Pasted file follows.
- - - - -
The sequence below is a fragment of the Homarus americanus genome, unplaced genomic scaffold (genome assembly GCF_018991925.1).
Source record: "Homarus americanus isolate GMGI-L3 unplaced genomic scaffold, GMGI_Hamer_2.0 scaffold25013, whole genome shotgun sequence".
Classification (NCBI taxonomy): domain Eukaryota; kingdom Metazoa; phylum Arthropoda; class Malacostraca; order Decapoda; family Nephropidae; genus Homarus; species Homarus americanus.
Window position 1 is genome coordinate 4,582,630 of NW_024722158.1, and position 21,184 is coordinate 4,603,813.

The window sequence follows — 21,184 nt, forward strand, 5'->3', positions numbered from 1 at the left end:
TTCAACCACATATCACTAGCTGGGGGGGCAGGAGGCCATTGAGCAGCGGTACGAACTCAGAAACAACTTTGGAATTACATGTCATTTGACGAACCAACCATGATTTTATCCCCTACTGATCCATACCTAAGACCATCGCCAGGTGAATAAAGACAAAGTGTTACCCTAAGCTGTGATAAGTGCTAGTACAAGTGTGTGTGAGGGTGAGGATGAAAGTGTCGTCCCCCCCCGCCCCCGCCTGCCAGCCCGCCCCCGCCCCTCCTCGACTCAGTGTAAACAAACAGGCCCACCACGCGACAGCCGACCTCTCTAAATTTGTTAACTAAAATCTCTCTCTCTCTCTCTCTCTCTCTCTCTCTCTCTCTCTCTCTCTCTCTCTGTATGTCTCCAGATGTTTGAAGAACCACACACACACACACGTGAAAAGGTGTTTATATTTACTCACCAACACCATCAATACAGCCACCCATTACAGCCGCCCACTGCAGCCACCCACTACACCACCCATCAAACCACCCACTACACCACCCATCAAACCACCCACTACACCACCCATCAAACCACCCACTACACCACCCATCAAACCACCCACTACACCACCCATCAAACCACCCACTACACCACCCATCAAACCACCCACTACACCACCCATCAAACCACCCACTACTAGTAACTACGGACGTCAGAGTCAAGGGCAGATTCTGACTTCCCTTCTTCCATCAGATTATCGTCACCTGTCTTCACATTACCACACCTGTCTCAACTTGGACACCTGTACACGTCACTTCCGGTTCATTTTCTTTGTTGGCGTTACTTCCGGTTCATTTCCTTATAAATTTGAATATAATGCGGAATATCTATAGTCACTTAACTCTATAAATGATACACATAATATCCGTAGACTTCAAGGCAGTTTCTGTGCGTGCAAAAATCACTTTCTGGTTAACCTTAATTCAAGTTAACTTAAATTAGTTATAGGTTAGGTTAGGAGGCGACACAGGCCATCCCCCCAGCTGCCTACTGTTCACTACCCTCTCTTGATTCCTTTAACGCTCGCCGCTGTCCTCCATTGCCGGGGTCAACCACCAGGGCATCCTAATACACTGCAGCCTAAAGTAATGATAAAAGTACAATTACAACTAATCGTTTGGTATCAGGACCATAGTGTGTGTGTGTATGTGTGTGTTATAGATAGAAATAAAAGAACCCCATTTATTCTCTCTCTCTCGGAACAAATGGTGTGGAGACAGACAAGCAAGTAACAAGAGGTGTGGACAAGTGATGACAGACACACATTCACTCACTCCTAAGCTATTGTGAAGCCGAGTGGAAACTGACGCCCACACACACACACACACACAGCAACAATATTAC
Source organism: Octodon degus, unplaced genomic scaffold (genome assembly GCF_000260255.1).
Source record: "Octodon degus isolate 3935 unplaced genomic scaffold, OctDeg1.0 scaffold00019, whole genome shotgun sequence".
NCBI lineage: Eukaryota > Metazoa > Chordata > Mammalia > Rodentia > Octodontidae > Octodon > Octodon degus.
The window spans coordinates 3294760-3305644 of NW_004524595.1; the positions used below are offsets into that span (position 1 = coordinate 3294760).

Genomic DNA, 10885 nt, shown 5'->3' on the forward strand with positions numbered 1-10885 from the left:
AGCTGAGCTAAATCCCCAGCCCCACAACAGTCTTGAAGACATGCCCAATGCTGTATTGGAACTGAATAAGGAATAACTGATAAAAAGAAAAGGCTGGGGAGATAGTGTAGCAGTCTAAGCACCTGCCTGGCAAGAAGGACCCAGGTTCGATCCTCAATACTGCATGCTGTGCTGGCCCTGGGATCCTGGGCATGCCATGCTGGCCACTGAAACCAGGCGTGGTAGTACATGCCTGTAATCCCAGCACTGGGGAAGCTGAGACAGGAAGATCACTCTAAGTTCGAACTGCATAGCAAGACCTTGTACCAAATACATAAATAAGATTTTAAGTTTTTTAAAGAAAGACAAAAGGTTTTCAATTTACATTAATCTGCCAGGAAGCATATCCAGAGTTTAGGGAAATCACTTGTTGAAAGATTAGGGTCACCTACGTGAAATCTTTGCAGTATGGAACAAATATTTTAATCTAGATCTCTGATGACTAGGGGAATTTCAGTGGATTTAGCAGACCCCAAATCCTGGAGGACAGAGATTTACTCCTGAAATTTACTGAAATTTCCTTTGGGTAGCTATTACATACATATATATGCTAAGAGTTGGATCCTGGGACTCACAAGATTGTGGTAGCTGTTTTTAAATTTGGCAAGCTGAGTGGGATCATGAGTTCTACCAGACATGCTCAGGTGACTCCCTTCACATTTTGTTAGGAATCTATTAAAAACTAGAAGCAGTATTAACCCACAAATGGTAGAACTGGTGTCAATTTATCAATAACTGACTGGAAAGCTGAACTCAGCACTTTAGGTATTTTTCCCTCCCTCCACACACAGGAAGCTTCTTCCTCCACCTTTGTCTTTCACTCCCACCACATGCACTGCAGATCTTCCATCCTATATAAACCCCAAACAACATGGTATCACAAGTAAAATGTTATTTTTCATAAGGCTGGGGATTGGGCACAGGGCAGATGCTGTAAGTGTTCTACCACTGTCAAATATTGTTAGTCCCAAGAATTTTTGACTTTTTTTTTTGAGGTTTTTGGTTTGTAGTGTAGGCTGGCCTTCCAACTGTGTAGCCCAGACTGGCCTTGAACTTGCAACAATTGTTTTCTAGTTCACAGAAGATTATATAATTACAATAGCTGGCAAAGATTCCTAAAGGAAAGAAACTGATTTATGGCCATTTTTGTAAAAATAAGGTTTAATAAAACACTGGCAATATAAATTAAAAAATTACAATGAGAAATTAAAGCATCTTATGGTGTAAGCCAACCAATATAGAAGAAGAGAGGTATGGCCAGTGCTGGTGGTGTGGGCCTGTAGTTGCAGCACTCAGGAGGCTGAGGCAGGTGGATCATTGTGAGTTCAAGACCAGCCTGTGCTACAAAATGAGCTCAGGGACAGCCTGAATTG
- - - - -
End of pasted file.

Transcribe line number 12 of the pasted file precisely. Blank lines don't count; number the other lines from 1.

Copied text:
AGCTGAGCTAAATCCCCAGCCCCACAACAGTCTTGAAGACATGCCCAATGCTGTATTGGAACTGAATAAGGAATAACTGATAAAAAGAAAAGGCTGGGGAGATAGTGTAGCAGTCTAAGCACCTGCCTGGCAAGAAGGACCCAGGTTCGATCCTCAATACTGCATGCTGTGCTGGCCCTGGGATCCTGGGCATGCCATGCTGGCCACTGAAACCAGGCGTGGTAGTACATGCCTGTAATCCCAGCACTGGGGAAGCTGAGACAGGAAGATCACTCTAAGTTCGAACTGCATAGCAAGACCTTGTACCAAATACATAAATAAGATTTTAAGTTTTTTAAAGAAAGACAAAAGGTTTTCAATTTACATTAATCTGCCAGGAAGCATATCCAGAGTTTAGGGAAATCACTTGTTGAAAGATTAGGGTCACCTACGTGAAATCTTTGCAGTATGGAACAAATATTTTAATCTAGATCTCTGATGACTAGGGGAATTTCAGTGGATTTAGCAGACCCCAAATCCTGGAGGACAGAGATTTACTCCTGAAATTTACTGAAATTTCCTTTGGGTAGCTATTACATACATATATATGCTAAGAGTTGGATCCTGGGACTCACAAGATTGTGGTAGCTGTTTTTAAATTTGGCAAGCTGAGTGGGATCATGAGTTCTACCAGACATGCTCAGGTGACTCCCTTCACATTTTGTTAGGAATCTATTAAAAACTAGAAGCAGTATTAACCCACAAATGGTAGAACTGGTGTCAATTTATCAATAACTGACTGGAAAGCTGAACTCAGCACTTTAGGTATTTTTCCCTCCCTCCACACACAGGAAGCTTCTTCCTCCACCTTTGTCTTTCACTCCCACCACATGCACTGCAGATCTTCCATCCTATATAAACCCCAAACAACATGGTATCACAAGTAAAATGTTATTTTTCATAAGGCTGGGGATTGGGCACAGGGCAGATGCTGTAAGTGTTCTACCACTGTCAAATATTGTTAGTCCCAAGAATTTTTGACTTTTTTTTTTGAGGTTTTTGGTTTGTAGTGTAGGCTGGCCTTCCAACTGTGTAGCCCAGACTGGCCTTGAACTTGCAACAATTGTTTTCTAGTTCACAGAAGATTATATAATTACAATAGCTGGCAAAGATTCCTAAAGGAAAGAAACTGATTTATGGCCATTTTTGTAAAAATAAGGTTTAATAAAACACTGGCAATATAAATTAAAAAATTACAATGAGAAATTAAAGCATCTTATGGTGTAAGCCAACCAATATAGAAGAAGAGAGGTATGGCCAGTGCTGGTGGTGTGGGCCTGTAGTTGCAGCACTCAGGAGGCTGAGGCAGGTGGATCATTGTGAGTTCAAGACCAGCCTGTGCTACAAAATGAGCTCAGGGACAGCCTGAATTG